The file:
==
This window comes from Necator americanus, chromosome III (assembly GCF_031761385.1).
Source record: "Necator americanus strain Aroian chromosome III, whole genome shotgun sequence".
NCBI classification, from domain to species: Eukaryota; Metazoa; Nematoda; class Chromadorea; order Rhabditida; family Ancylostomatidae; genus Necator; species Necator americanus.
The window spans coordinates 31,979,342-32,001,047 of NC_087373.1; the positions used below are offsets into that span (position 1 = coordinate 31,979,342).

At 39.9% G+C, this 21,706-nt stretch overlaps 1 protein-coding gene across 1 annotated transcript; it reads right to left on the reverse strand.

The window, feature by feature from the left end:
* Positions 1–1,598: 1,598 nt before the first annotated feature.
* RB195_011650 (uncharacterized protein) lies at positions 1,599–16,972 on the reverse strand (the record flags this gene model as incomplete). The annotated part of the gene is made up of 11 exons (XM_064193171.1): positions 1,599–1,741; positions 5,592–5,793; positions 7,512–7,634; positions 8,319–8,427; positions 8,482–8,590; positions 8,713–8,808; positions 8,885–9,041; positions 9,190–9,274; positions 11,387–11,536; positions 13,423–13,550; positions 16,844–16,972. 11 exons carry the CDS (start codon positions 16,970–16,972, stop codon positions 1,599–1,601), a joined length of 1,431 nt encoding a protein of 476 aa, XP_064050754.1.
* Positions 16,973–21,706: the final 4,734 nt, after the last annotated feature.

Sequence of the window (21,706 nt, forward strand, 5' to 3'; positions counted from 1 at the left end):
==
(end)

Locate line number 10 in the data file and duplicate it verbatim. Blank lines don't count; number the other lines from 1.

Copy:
Sequence of the window (21,706 nt, forward strand, 5' to 3'; positions counted from 1 at the left end):